Coal-Black Politics: Partisanship Contributions & the Coal Lobby

The coal lobby desperately attempts to sustain the industry. 

By Kathryn Ward


[dropcap]C[/dropcap]oal powered the industrial revolution, and through its fumes the United States marched to the top of the world order on the profits of its factories shoveling the black gold. The consequences of the century and a half of carbon emissions have been made clear by leagues of scientists: global warming is real, and its effects on the human population are soon to be disastrously felt. However, a move away from coal, however logical from a climate standpoint, is contentious for a myriad of other reasons.

Economically, old industries, from the coal mining itself to the periphery companies supporting them, would fall in the face of new energy players, causing a period of unemployment, financial hardship, and overall instability. Furthermore, the infrastructure and systems for coal electricity are in place, and their replacement would be expensive both financially and politically.

Under the Obama Administration, coal markets have fallen to historically low levels for both legislative and market reasons, causing them to fight bitterly for their own survival. In 1960, no coal company had to worry about its market share relative to natural gas or solar power. Today, 2016 companies are losing ground. The natural gas boom starting a decade ago eroded their market position, and growth in renewable energy threatens them further.

The Obama administration confirmed the fears of the coal lobby that opposed it in 2008. Coal tops CO2 emissions, and from the (defeated) cap-and-trade proposal in 2009 to the Clean Power Plan, the government explicitly targeted the high emissions resulting from coal. The usage of the EPA widened as environmental legislation encountered strong opposition from Republicans and labor-backed Democrats alike in both houses.

The EPA has extensively utilized new permitting power under the Clean Water Act and the Clean Air Act to prevent projects that would, in their view, unduly release greenhouse gases. The Clean Power Plan reaches the furthest for climate-friendly aims, and requires states to meet carbon emission standards, reduce pollutants contributing to global warming by 25%, and mandates 30% more renewable energy generation in 2030.

The Supreme Court ordered the EPA to halt enforcement of the act in February. But, while President Obama’s legislative attempts to end US reliance on coal have largely failed, the EPA acts- including the Mandatory Reporting of Greenhouse Gas- have created a hostile environment for coal interests as their market becomes increasingly competitive with natural gas.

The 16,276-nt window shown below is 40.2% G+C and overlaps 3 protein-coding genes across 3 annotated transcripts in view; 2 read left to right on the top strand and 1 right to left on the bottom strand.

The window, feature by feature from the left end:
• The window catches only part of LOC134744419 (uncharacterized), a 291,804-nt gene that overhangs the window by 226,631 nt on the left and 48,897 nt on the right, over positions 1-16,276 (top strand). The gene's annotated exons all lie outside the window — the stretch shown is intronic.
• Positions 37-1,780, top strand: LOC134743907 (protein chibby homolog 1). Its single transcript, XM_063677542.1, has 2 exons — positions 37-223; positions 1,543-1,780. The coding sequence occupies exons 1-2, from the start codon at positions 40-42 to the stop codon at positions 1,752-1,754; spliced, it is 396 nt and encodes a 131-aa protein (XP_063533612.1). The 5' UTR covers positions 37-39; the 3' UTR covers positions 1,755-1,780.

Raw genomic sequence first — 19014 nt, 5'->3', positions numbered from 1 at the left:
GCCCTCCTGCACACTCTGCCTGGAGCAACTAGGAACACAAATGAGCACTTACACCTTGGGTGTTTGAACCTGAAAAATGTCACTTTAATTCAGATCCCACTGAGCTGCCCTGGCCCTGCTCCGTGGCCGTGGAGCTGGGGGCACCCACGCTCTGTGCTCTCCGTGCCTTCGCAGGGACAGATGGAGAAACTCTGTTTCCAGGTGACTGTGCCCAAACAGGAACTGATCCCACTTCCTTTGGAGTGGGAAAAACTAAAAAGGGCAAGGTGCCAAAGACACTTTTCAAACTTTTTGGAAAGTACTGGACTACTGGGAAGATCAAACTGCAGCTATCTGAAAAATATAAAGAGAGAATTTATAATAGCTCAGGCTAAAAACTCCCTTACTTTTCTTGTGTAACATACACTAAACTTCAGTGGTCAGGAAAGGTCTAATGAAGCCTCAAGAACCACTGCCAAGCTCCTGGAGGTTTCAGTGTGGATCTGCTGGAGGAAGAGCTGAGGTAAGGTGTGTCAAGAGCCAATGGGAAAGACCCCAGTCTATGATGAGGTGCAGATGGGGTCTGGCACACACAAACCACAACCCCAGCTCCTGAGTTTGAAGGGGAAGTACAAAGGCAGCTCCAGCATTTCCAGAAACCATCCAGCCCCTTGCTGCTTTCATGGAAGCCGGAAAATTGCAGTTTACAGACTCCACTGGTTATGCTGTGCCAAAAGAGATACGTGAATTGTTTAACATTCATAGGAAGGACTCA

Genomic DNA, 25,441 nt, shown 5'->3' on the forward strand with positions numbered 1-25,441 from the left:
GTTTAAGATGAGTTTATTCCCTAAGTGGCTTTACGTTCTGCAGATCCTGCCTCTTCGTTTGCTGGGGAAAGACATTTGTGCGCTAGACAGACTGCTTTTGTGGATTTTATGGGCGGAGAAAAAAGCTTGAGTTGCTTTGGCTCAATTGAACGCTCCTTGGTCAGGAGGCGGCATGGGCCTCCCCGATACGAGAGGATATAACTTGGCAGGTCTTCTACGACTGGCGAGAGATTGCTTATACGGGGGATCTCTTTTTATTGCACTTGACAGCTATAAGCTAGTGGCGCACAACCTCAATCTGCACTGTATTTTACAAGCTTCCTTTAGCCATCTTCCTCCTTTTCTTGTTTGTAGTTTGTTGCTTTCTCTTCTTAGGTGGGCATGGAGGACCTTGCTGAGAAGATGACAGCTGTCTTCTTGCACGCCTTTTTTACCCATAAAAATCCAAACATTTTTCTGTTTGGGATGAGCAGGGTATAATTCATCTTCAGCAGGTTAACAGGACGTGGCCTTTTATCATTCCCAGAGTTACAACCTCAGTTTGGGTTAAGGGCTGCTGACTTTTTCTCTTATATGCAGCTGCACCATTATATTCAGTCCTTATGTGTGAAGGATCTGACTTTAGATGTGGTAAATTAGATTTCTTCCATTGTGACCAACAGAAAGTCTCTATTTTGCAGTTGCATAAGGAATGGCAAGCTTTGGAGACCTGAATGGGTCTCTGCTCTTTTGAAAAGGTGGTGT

As a result of the Obama-led Democrat move towards environmentalism, coal interests have increased and concentrated their political contributions, setting into stark relief the partisan nature of energy policy. In 2008, declared coal interests sent 76% of their direct political contributions to Republicans. Partisanship and scale has soared into drastic territory today however as coal is increasingly threatened by government and markets alike. Registered coal interests increased their direct political contributions from $3.5 million in 2008 to $15.9 million in 2012- a 343% increase. If 2016 quarter-term projections continue, coal interests will pour $20.2 million in this election cycle. Democratic recipients plunged from 26% of donations in 2008 to only 9% in 2012. In the 2014 election cycle, Democrats only received 4% of donations from coal lobbies.

Furthermore, voting patterns of coal states reflect the desperation of coal interests to preserve their future. Wyoming produces the most coal in the US by over two-fold, and has suffered extreme losses in the market downturn over the last half-decade in particular. Over 70% of the state’s general funds are generated directly from energy production, and accordingly, the general-fund income is expected to fall from $3.48 billion in the 2015/2016 budget cycle to $2.95 billion in 2017/2018 in four years alone. The Republican primary winner in Wyoming was Ted Cruz with over 33% of the popular vote. Ted Cruz has a score of 0, out of 100, on a National Environmental Voting Scorecard; the average republican score was closer to 10. Kentucky and Pennsylvania have GOP-leading Donald Trump holding a narrow lead over Cruz, but similar coal-producing Montana and Texas have voted or are expected to choose Cruz.

The Republican Party has staked their claim on the anti-energy change platform, and the extreme partisans of both campaign donations and political action, correlated or caused, reflects a crisis point for renewable and dirty energy. Rational, incremental steps towards a cleaner future is impossible with the widening rift between the two political ideologies that prevents compromise and action alike.


Kathryn is a sophomore in Timothy Dwight college. You can contact her at